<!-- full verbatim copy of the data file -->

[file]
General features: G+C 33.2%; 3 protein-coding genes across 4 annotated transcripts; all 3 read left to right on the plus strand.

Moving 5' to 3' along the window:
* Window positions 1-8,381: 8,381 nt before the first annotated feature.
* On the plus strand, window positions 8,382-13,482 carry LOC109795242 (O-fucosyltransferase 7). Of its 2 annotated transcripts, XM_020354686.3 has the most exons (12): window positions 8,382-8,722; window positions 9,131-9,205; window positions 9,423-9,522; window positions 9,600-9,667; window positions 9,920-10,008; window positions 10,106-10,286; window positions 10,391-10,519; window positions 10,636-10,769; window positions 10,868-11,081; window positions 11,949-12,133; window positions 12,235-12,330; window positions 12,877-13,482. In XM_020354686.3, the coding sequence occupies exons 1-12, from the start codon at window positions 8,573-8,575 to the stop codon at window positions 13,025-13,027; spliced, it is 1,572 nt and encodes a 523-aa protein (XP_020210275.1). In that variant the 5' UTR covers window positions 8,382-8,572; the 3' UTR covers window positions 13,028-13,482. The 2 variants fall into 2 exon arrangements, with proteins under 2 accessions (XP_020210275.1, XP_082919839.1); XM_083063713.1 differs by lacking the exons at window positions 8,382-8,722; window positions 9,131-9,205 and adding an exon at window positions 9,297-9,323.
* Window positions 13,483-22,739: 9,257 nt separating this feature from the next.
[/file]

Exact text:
General features: G+C 33.2%; 3 protein-coding genes across 4 annotated transcripts; all 3 read left to right on the plus strand.

Moving 5' to 3' along the window:
* Window positions 1-8,381: 8,381 nt before the first annotated feature.
* On the plus strand, window positions 8,382-13,482 carry LOC109795242 (O-fucosyltransferase 7). Of its 2 annotated transcripts, XM_020354686.3 has the most exons (12): window positions 8,382-8,722; window positions 9,131-9,205; window positions 9,423-9,522; window positions 9,600-9,667; window positions 9,920-10,008; window positions 10,106-10,286; window positions 10,391-10,519; window positions 10,636-10,769; window positions 10,868-11,081; window positions 11,949-12,133; window positions 12,235-12,330; window positions 12,877-13,482. In XM_020354686.3, the coding sequence occupies exons 1-12, from the start codon at window positions 8,573-8,575 to the stop codon at window positions 13,025-13,027; spliced, it is 1,572 nt and encodes a 523-aa protein (XP_020210275.1). In that variant the 5' UTR covers window positions 8,382-8,572; the 3' UTR covers window positions 13,028-13,482. The 2 variants fall into 2 exon arrangements, with proteins under 2 accessions (XP_020210275.1, XP_082919839.1); XM_083063713.1 differs by lacking the exons at window positions 8,382-8,722; window positions 9,131-9,205 and adding an exon at window positions 9,297-9,323.
* Window positions 13,483-22,739: 9,257 nt separating this feature from the next.